As an Air Force veteran, I always like to keep up on aviation milestones, and September 8, 1920, was when transcontinental airmail service began. From The Writer’s Almanac:
The Wright Brothers had made their first flight in 1903, but it took a while for them to convince the U.S. government that airplanes were a technology worth pursuing. The brothers approached the government three separate times in 1905 hoping to interest them as a customer, but to no avail. The military finally agreed to purchase a plane from the Wrights in 1908, but it crashed during flight trials, killing the military observer and injuring Orville Wright. A year later, the flight trials resumed, and this time the government actually purchased the plane.
Over the next couple of years, the public became more interested in aviation and its potential beyond military use. In 1911, the Post Office Department expressed interest in the new technology. That fall, an aviator named Earle Ovington was sworn in as the first U.S. airmail pilot moments before taking off in his monoplane from Garden City on Long Island. He had a bag stuffed full of letters and postcards. He flew three miles to Mineola – also on Long Island – and when he saw the signal from the postmaster, he dropped the bag of mail from the airplane. The bag exploded when it hit the ground, scattering mail everywhere.
For several years, the Post Office Department sponsored more experimental flights across the country, mostly at county fairs or aviation events. The flights were successful, and the Post Office asked Congress for funding to try airmail service. They finally agreed, and the first airmail flight was in 1918, with service from New York to Washington, D.C. Flights went smoothly, but the public response was lukewarm – people didn’t want to pay the higher airmail postage just for a slightly shorter trip. Airmail pilots ended up carrying a lot of letters paid with normal postage, just to fill their bags.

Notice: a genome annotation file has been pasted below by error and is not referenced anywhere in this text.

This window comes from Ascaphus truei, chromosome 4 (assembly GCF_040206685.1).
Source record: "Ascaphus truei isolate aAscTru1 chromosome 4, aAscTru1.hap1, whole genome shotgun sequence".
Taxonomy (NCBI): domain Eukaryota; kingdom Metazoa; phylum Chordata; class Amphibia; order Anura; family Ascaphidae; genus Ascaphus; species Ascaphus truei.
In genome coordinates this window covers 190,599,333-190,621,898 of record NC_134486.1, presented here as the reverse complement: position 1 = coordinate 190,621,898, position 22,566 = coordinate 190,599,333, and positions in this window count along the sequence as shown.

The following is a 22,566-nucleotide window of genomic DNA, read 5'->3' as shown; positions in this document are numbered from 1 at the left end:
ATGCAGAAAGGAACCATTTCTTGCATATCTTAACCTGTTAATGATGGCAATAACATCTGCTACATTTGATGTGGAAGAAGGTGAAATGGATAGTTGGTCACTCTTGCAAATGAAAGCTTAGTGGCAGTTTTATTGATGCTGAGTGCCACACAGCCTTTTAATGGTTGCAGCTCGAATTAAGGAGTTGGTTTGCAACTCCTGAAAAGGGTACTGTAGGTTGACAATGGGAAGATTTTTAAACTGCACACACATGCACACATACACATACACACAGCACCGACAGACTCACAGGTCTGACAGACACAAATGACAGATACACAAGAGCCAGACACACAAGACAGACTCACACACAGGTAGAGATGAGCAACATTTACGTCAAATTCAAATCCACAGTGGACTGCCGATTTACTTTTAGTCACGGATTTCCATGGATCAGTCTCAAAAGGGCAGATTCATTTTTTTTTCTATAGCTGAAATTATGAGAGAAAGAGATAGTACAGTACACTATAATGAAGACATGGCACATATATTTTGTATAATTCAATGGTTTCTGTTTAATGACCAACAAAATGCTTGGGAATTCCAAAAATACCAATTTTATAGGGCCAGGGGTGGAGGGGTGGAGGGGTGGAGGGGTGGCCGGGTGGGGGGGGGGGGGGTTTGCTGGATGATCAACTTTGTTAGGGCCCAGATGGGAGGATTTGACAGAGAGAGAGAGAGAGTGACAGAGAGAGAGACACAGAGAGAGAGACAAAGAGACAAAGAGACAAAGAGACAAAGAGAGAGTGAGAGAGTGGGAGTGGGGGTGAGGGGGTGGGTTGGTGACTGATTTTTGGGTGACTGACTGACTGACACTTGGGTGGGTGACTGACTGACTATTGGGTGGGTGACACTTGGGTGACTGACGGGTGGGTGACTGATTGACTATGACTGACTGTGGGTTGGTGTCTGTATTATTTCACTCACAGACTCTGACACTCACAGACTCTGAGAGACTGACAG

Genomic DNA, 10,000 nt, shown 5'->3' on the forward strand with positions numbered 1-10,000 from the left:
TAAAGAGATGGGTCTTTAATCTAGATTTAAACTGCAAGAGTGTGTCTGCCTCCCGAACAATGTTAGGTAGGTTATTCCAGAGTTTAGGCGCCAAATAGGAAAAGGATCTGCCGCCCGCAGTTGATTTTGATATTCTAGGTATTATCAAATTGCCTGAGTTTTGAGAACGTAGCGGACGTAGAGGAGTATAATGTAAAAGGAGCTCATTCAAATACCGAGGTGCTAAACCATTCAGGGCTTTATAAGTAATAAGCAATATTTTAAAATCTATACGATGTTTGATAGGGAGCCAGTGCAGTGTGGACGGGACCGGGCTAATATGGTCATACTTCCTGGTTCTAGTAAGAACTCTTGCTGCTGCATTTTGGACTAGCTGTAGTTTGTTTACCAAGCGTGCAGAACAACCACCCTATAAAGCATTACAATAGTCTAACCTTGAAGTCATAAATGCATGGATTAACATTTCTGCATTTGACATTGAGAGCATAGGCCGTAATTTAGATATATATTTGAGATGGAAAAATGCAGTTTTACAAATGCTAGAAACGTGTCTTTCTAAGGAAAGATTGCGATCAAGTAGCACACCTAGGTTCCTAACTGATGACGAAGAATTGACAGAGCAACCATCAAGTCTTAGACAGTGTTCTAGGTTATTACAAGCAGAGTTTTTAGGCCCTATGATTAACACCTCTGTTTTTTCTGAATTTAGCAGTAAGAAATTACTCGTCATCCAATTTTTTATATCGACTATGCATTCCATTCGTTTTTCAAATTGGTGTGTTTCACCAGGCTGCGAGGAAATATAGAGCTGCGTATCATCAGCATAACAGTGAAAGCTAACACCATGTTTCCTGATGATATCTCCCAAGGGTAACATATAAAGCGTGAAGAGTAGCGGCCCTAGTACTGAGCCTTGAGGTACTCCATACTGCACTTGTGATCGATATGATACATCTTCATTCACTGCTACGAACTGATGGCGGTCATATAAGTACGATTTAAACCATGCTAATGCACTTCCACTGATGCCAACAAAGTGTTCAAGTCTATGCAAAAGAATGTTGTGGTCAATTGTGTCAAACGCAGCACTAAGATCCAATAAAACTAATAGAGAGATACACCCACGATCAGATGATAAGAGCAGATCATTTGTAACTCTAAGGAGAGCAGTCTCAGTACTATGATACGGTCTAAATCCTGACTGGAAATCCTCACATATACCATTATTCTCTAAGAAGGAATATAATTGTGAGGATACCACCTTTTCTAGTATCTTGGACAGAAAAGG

The Post Office decided that fast transcontinental service would be a major attraction to consumers, and built airfields that went straight west from New York. There were 15 airfields in all, beginning with New York and including Cleveland, Chicago, Omaha, Cheyenne, Salt Lake City, Reno, and finally San Francisco. The biggest challenge was crossing the Rocky Mountains in lightweight planes. On this day in 1920, the first service went across the entire country. The experimental flight carried about 100 letters, and landed in East Oakland.
On these early airmail planes, pilots navigated by dead reckoning because their planes weren’t equipped with radios or any sort of navigational tools. One of the young pilots flying the Chicago to St. Louis route was Charles Lindbergh. Twice he encountered bad weather and had to bail out of the airplane.
It still took a while for airmail to catch on. When the first transcontinental service began, pilots flew only during the day, and then put the mail onto trains for the night. The journey from New York to San Francisco was only 22 hours faster by airmail than regular mail. In 1921, mail was flown overnight for the first time, and suddenly mail could reach from coast to coast two to three days faster. The government was impressed and awarded the Post Office Department more than $1 million for the expansion of airmail. The success of these cross-country flights paved the way for commercial airlines, which followed many of the routes designed for airmail pilots.
It’s easy to forget that technology we take for granted took a long time to be adopted. Of course, the aircraft of today are so much more advanced than any Wright Flyer.
The Writer’s Almanac is produced by Prairie Home Productions and presented by American Public Media. The address for the September 8 program is http://writersalmanac.org/page/6/ .